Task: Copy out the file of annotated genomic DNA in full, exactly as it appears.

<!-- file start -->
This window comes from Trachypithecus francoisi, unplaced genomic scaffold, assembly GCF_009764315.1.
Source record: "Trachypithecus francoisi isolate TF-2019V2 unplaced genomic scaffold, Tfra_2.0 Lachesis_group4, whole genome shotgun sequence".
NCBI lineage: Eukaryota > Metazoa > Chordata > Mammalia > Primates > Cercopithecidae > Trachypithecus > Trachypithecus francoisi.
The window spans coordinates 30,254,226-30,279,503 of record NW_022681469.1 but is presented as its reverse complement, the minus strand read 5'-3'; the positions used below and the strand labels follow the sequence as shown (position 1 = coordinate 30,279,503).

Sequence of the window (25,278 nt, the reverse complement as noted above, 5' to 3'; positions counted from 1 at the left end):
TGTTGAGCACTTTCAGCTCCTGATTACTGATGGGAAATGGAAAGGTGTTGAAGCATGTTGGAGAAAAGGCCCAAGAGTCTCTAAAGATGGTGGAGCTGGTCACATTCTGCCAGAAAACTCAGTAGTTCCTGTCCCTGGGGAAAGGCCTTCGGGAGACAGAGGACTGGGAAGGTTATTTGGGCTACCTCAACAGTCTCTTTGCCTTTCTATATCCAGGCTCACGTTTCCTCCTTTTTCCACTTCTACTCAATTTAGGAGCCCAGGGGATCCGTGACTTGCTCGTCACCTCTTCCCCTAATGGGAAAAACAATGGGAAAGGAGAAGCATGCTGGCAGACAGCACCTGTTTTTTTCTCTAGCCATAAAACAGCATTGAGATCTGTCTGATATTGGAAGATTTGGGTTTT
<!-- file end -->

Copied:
This window comes from Trachypithecus francoisi, unplaced genomic scaffold, assembly GCF_009764315.1.
Source record: "Trachypithecus francoisi isolate TF-2019V2 unplaced genomic scaffold, Tfra_2.0 Lachesis_group4, whole genome shotgun sequence".
NCBI lineage: Eukaryota > Metazoa > Chordata > Mammalia > Primates > Cercopithecidae > Trachypithecus > Trachypithecus francoisi.
The window spans coordinates 30,254,226-30,279,503 of record NW_022681469.1 but is presented as its reverse complement, the minus strand read 5'-3'; the positions used below and the strand labels follow the sequence as shown (position 1 = coordinate 30,279,503).

Sequence of the window (25,278 nt, the reverse complement as noted above, 5' to 3'; positions counted from 1 at the left end):
TGTTGAGCACTTTCAGCTCCTGATTACTGATGGGAAATGGAAAGGTGTTGAAGCATGTTGGAGAAAAGGCCCAAGAGTCTCTAAAGATGGTGGAGCTGGTCACATTCTGCCAGAAAACTCAGTAGTTCCTGTCCCTGGGGAAAGGCCTTCGGGAGACAGAGGACTGGGAAGGTTATTTGGGCTACCTCAACAGTCTCTTTGCCTTTCTATATCCAGGCTCACGTTTCCTCCTTTTTCCACTTCTACTCAATTTAGGAGCCCAGGGGATCCGTGACTTGCTCGTCACCTCTTCCCCTAATGGGAAAAACAATGGGAAAGGAGAAGCATGCTGGCAGACAGCACCTGTTTTTTTCTCTAGCCATAAAACAGCATTGAGATCTGTCTGATATTGGAAGATTTGGGTTTT